Worker Safety Advocate George Taylor
George H. R. Taylor, 95, an AFL- CIO labor leader who helped draft the Occupational Safety and Health Act in 1970, died of pneumonia March 23 at Shady Grove Adventist Hospital in Rockville. He was a longtime resident of Bethesda.
A staunch defender of workers’ rights, Mr. Taylor dedicated his life to making sure employees had safe workplaces. He worked for the AFL- CIO from 1959 until his retirement in 1983, the last eight years as its director of occupational safety and health.
OSHA “ never would have passed without him,” Sen. Edward M. Kennedy ( D- Mass.) said in a statement, but Mr. Taylor felt that the legislation never lived up to the expectations of workers.
“ We thought the law, if aggressively administered, would do a great deal,” he said in 1976. “ But it just hasn’t lived up to its promise.”
That never stopped Mr. Taylor from fighting for improvements in either the law or federal policies. A member of the Communication Workers of America, he attacked efforts in the 1980s to quantify the costs of safety measures.
“ It is an arid exercise in controlling lives,” he told The Washington Post. “ You don’t make policy concerning human lives based on dollar costs. That lets systems economists, any that have the gall, become the decision makers.
“ If there is a reasonable belief that a large number of people are going to be put at risk, you try to prevent it. You don’t wait until you can count the last pair of lungs on the dissecting table.”
Mr. Taylor “ helped build the foundation for the workplace and environmental protections in place today,” AFL- CIO President John J. Sweeney said in a statement. “ He was an unreconstructed and unrepentant ‘ New Dealer’ who spent his life’s work fighting for justice and fairness and demanding that government serve the interest of ordinary citizens. Millions of workers have been protected from injury and illness because of his tireless work.”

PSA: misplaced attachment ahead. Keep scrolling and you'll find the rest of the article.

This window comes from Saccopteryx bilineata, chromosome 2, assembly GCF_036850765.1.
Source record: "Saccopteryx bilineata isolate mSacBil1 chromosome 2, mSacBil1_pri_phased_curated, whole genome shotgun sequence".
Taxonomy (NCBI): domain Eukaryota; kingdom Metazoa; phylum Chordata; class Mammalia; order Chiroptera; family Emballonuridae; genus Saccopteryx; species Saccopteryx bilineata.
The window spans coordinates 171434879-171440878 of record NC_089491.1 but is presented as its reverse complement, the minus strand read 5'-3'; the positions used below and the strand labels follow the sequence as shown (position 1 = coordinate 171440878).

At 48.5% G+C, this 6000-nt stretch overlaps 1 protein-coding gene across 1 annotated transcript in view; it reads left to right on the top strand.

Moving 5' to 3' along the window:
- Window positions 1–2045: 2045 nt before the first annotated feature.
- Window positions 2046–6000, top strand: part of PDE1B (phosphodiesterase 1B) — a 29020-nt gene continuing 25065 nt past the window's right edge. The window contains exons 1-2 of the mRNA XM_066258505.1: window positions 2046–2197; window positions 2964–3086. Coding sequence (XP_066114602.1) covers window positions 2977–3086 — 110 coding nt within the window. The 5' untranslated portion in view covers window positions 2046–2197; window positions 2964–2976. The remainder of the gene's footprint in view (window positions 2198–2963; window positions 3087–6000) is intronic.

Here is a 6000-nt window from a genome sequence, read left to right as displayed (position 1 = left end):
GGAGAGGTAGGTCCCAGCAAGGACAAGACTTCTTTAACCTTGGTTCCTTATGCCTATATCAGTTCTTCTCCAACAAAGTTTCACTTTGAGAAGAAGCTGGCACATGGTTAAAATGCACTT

Born in Twin Falls, Idaho, in 1911, he told his family that as a child he sat in Buffalo Bill Cody’s lap. Mr. Taylor, a graduate of the University of Virginia, served in the Army Air Forces during World War II. After the war, he was active in the battle over the proposed construction of a dam in the Hells Canyon of Idaho’s Snake River. He was one of the founders of the National Hell’s Canyon Association, which Time magazine said “ blossomed and bristled like a desert cactus” in opposition to the construction of a privately owned dam.
By 1954, Mr. Taylor was legislative assistant to Sen. Wayne Morse ( D- Ore.) and also worked for the Democratic National Committee as director of natural resources. From 1955 to 1959, he was executive director of the Electric Consumers Information Committee. He then went to work for organized labor.
Mr. Taylor pushed for protections for workers from ionizing radiation in the early 1960s and for preservation of family farms on federal reclamation projects. He battled overly noisy factory floors. He represented the AFL- CIO at the first national conferences on water and air pollution. He represented organized labor on President Lyndon B. Johnson’s National Clean Air Commission and a special committee of the U. S. Public Health Commission, calling attention to the dangers to workers from occupational exposure to toxic substances.
A member of the national and federal advisory committees on occupational safety and health, Mr. Taylor served as chairman of the labor division of the Labor Department’s Division of Occupational Safety and Health Research. He also chaired the old Atomic Energy Commission’s labor- management committee.
The American Conference of Governmental Industrial Hygienists gave him its William Steiger Memorial Award in 1982, and the National Institute for Occupational Health and Safety honored him with its Alice Hamilton Award in the early 1980s.
A voracious reader, he sought out the Koran on Sept. 12, 2001, and read through it in the following days, because “ he wanted to have a greater understanding of what we were facing and how the Koran might be misinterpreted by those seeking to undermine peace,” said his daughter, Caroline V. Taylor, with whom he lived for the past seven years in Seneca. His wife, Valorie, died in 1998.
In addition to his daughter, survivors include a son, John G. Taylor of Glenns Ferry, Idaho; and two grandchildren.
AFL-CIO official George Taylor called attention to such workplace dangers as exposure to ionizing radiation.